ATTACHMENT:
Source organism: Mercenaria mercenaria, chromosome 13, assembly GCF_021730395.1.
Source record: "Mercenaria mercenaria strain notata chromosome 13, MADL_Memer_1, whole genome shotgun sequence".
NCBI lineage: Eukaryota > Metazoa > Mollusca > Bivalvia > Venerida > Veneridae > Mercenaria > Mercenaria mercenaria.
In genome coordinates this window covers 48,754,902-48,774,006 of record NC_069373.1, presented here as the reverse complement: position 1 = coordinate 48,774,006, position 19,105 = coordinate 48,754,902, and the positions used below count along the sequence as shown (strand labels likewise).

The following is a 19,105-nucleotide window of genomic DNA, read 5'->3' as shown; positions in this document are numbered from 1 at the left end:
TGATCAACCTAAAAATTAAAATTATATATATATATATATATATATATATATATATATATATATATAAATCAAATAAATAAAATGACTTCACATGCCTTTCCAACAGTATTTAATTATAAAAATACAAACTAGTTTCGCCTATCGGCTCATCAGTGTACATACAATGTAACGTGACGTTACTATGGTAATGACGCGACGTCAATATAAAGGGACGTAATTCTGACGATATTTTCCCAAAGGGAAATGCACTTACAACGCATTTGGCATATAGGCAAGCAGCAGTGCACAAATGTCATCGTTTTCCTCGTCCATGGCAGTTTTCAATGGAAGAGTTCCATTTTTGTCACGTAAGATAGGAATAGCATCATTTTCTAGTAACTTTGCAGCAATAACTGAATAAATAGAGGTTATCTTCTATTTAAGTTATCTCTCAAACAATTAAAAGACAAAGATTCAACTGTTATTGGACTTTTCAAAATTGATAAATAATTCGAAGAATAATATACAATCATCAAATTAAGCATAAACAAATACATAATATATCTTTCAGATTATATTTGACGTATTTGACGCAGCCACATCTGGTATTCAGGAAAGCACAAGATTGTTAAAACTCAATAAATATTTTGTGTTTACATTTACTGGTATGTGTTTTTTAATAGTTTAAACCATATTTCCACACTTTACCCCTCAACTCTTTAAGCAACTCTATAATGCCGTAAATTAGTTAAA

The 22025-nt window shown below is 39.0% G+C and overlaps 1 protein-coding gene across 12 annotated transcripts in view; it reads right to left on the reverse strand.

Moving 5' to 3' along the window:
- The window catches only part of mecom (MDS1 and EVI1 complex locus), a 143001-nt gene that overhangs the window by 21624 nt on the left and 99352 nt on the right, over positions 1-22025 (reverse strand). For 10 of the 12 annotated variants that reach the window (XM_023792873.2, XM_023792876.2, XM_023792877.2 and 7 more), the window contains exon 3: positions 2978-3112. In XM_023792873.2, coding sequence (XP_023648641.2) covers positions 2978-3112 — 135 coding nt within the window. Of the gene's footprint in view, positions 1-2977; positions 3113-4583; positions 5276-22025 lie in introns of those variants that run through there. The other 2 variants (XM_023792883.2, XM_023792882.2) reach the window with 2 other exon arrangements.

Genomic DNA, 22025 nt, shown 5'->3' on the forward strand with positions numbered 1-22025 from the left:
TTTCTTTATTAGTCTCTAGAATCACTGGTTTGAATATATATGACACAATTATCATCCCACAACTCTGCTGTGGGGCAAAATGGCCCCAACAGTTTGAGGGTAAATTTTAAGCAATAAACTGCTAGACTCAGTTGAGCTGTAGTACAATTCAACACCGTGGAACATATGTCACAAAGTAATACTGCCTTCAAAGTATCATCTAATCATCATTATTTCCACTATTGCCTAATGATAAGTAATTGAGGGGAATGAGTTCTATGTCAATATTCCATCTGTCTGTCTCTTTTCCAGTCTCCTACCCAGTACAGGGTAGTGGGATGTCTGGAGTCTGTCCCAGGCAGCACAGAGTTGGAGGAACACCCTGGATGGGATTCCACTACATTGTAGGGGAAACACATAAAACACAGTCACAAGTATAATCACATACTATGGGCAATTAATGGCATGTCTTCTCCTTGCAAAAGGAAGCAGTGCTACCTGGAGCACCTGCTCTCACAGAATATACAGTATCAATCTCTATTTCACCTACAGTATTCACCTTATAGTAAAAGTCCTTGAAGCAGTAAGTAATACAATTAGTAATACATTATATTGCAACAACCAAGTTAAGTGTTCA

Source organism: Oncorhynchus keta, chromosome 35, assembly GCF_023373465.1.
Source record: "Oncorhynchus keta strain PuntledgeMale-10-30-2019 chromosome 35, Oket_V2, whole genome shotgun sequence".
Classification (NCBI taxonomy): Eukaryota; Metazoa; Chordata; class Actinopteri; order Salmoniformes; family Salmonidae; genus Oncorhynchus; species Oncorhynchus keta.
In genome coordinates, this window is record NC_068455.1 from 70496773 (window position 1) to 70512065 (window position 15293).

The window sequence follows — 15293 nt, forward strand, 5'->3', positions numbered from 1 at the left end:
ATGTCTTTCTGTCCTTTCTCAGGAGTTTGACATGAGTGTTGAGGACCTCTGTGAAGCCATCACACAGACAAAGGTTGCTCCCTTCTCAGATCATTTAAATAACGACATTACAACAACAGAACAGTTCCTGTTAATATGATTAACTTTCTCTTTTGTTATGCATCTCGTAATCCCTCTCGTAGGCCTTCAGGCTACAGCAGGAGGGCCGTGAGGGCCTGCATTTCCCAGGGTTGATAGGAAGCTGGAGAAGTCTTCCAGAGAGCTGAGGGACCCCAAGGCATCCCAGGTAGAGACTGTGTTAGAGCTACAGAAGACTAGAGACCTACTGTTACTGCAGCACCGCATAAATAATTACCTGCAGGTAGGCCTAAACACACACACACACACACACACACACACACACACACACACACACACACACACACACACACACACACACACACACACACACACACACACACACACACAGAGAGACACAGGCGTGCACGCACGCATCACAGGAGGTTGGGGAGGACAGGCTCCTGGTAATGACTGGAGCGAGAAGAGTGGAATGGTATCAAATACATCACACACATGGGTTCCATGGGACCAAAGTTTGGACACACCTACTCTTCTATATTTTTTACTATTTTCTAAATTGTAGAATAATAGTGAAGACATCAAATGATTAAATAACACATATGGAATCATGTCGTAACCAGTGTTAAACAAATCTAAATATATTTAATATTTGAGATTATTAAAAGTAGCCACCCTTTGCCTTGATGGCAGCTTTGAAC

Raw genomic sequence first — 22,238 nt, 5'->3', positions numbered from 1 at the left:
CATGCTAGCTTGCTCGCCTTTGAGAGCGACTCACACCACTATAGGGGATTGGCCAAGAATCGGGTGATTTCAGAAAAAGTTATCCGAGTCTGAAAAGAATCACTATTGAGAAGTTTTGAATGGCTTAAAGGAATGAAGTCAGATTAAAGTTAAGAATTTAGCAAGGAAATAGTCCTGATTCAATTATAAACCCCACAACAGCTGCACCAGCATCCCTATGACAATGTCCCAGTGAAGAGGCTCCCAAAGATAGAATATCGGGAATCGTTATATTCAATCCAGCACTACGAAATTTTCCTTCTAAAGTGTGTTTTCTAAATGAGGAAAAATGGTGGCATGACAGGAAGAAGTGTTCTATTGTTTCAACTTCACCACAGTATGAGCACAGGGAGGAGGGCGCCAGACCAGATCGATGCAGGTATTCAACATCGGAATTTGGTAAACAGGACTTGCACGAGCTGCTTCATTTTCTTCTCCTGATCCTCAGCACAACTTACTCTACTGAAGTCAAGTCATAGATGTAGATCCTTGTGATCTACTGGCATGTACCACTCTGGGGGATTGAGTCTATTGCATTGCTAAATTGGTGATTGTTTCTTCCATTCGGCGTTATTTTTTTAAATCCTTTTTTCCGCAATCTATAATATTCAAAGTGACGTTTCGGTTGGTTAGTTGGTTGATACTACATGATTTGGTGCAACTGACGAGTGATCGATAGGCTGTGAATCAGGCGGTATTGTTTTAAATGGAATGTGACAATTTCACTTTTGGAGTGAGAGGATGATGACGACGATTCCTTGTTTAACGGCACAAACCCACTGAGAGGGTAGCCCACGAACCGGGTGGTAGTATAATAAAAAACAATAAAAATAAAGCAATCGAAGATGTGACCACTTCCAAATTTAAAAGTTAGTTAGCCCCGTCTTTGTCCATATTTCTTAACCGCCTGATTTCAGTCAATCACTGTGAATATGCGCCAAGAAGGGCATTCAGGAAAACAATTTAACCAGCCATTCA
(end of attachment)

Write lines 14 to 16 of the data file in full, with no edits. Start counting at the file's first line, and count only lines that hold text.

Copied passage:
Classification (NCBI taxonomy): Eukaryota; Metazoa; Chordata; class Actinopteri; order Salmoniformes; family Salmonidae; genus Oncorhynchus; species Oncorhynchus keta.
In genome coordinates, this window is record NC_068455.1 from 70496773 (window position 1) to 70512065 (window position 15293).

The window sequence follows — 15293 nt, forward strand, 5'->3', positions numbered from 1 at the left end: